Reflections – November 30, 2009

In my distress I called to the Lord, and He answered me! He is there when I encounter complexities and uncertainties of life. He is there when situations frustrate and stress me. He is there when people disappoint me.

Today’s Readings: Psalm 120; Job 3; Isaiah 24; John 20

The second reading begins Job’s lament to the circumstances brought on him by Satan. It is significant that Job “cursed the day of his birth” but that he “did not sin with his lips.” The dialogue in the central section of the book, “focuses on the question of what Job’s suffering reveals both about him and about God’s governing of the world” and contains “two sequences of ‘why?’ questions … ‘Why did I not die at birth?’ (v.11) and ‘Why is light given a man whose way is hidden, whom God has hedged in?’ (v.23)” (ESV Study Bible, p. 876). When I encounter situations that cause me to ask “Why?,” I pray thai I face them in a way that allows me to “hold to my integrity.” That is a great statement God makes about his servant in Job 2:3.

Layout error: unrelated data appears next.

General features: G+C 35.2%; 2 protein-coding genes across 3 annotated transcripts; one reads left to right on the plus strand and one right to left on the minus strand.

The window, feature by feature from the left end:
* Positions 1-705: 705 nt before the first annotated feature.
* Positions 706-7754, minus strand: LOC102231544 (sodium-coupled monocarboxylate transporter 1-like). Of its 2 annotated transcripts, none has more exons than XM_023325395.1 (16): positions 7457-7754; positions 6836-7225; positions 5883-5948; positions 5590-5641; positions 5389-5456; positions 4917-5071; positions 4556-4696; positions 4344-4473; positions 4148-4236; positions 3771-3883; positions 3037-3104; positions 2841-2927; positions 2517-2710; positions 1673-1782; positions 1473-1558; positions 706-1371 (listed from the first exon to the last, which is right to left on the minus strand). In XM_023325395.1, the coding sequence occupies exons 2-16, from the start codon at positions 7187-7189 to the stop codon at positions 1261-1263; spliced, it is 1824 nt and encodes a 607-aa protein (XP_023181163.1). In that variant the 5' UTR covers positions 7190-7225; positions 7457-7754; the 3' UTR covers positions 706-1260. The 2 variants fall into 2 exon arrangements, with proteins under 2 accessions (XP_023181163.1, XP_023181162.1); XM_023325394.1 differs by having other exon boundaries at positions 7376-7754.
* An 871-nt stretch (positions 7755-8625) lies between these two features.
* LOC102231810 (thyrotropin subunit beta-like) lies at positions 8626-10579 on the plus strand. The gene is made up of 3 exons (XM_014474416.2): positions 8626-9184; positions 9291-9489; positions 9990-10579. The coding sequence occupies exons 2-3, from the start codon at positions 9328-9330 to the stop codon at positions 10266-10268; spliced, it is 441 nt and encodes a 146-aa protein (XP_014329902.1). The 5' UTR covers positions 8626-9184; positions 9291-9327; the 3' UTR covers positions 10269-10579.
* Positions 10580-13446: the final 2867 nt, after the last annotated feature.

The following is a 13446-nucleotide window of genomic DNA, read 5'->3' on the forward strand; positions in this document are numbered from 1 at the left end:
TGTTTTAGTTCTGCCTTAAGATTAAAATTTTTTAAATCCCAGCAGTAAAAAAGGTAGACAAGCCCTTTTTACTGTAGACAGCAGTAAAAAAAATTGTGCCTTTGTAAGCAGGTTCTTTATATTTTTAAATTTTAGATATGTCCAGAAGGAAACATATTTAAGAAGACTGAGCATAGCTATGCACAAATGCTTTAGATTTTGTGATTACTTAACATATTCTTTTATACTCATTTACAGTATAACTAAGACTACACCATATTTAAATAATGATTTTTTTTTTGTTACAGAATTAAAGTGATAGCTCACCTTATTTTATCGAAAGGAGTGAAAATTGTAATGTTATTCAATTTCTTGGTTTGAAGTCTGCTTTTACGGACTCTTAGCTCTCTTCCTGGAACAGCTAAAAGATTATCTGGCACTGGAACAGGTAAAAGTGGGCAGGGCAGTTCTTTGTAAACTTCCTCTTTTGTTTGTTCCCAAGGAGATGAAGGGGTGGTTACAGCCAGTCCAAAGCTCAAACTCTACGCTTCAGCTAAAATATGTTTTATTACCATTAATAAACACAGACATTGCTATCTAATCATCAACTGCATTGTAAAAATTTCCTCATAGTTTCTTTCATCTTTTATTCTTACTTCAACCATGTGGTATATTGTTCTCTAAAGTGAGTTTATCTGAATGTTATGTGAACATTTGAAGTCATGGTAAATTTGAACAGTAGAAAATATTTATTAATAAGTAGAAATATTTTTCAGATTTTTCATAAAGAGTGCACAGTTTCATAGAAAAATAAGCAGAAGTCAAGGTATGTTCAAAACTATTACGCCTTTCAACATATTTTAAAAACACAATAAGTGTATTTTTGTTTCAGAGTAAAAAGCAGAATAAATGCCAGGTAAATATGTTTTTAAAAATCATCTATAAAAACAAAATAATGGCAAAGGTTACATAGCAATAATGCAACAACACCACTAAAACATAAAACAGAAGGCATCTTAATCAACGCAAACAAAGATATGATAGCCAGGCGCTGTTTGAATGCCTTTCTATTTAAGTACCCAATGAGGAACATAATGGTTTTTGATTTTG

The third reading begins Isaiah’s third series of oracles. These rather than against particular nations, are judgements are on the whole earth. The judgement of the whole earth will bring all, small and great to bow their knee before God. Oh that we would all know and respect Him before that great day of the coming of the Lord.